Robb W. refers to the athlete's Zone in "42 Ways to Skin the Zone" as increasing the fat in a traditional Zone up to five times the normal amount, or 25-15-60.

I have no doubt that many top performers are strict zoners, but there are a few good ones that aren't. One of these guys eats about 3500 calories a day, in Zone conforming ratios, and trains with mostly OLY lifting; another guy eats an "unmeasured" Zone diet; and a third eats organic foods with the occasional rice and pasta. I'm referring to Josh Everett, James Fitzgerald, and Brett Marshall, the top three finishers at the CrossFit Games (CFJ 60, pg. 11).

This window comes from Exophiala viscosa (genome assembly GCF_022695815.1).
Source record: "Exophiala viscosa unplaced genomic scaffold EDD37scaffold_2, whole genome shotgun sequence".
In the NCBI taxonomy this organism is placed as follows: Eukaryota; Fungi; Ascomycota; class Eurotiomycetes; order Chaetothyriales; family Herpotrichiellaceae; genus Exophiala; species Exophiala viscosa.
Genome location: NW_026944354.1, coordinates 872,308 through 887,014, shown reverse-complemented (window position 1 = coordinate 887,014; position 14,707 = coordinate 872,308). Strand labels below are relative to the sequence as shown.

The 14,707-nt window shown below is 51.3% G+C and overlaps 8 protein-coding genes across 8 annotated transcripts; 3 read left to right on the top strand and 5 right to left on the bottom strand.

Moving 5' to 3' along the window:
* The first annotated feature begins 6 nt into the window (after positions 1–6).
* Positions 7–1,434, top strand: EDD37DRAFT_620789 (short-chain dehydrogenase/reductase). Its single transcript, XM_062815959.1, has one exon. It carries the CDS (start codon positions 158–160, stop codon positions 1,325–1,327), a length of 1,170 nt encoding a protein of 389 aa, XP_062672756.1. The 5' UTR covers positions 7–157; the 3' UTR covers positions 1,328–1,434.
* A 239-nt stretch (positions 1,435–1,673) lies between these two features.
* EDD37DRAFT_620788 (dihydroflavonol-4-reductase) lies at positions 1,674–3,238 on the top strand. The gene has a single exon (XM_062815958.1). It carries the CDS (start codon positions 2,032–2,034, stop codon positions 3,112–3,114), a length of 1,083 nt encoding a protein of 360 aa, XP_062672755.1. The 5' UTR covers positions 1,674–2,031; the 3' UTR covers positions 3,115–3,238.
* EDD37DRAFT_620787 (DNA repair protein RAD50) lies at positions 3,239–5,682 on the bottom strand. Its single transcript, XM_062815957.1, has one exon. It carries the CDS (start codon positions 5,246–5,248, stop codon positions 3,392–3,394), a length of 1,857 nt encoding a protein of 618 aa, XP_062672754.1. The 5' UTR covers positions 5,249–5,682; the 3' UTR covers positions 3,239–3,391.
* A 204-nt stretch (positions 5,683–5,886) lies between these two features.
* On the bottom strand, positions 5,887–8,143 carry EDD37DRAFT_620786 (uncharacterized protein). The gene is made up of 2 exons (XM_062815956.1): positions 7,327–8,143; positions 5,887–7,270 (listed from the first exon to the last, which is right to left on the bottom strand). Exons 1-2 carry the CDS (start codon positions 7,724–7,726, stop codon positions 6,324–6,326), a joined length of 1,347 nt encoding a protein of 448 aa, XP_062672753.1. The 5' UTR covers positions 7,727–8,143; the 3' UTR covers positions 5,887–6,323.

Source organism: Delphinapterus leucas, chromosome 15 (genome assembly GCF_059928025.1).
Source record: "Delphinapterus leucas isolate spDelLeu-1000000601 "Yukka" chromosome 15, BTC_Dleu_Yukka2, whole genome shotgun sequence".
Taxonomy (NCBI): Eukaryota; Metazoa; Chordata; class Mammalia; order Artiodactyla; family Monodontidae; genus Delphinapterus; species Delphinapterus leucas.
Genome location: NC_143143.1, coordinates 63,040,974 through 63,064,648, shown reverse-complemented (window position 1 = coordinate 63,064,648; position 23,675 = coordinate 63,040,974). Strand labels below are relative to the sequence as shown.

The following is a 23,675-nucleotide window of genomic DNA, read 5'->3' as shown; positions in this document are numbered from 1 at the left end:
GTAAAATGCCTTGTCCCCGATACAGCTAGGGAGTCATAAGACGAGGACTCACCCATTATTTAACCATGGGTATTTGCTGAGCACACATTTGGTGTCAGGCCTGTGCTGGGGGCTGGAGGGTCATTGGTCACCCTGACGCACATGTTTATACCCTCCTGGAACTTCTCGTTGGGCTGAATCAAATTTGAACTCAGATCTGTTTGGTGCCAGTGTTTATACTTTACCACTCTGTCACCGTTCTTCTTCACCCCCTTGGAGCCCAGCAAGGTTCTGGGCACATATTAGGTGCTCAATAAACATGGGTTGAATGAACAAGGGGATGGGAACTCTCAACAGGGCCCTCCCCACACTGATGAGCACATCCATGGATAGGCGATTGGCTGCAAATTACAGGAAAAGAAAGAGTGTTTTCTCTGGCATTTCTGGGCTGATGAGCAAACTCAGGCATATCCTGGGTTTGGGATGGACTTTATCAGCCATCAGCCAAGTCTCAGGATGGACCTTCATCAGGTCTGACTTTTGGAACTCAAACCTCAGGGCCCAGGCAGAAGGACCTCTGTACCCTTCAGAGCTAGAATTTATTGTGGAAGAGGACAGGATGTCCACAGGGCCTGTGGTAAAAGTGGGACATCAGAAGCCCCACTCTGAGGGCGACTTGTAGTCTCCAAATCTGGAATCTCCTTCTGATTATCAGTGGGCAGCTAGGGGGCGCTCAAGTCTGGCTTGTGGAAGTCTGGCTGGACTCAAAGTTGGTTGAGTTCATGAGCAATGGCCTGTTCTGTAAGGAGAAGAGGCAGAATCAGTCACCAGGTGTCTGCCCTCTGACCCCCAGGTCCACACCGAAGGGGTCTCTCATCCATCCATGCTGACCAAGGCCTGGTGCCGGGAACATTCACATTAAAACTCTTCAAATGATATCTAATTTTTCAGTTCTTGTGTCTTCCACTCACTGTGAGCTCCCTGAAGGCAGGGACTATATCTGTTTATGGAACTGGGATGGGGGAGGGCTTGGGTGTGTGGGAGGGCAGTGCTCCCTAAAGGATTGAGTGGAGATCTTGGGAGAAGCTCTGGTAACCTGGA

Greg Battaglia
12-06-2007, 12:24 PM
Thanks. I'm aware of the Zone philosophy. I was mostly curious as to what those elite CFer's were doing. The reason I ask is because on the Crossfit main site the recommendations are geared toward standard Zone ratios with no mention of the athletes Zone or upping fat blocks once dialed in. I was also wondering if the 6 meals/day schematic actually works for anyone. I personally can't do it. I'm mostly just sticking to an eye-ball zone in that i fill 2/3 0f my plate with steamed veggies, 1/3 with lean meat or eggs, and a small piece of fruit on the side with a small handful of nuts. Eat when hungry.

Greg Battaglia
12-06-2007, 12:28 PM
P.S. So Dr. G, you're basically saying that the main point he was trying to make is that consciously controlling your variables is the take-home message? I'm thinking about giving the Zone a go, 100%. I've never done it full-compliance before (I should have before talking trash on it) and am curious to see if the performance gains are as drastic as I hear.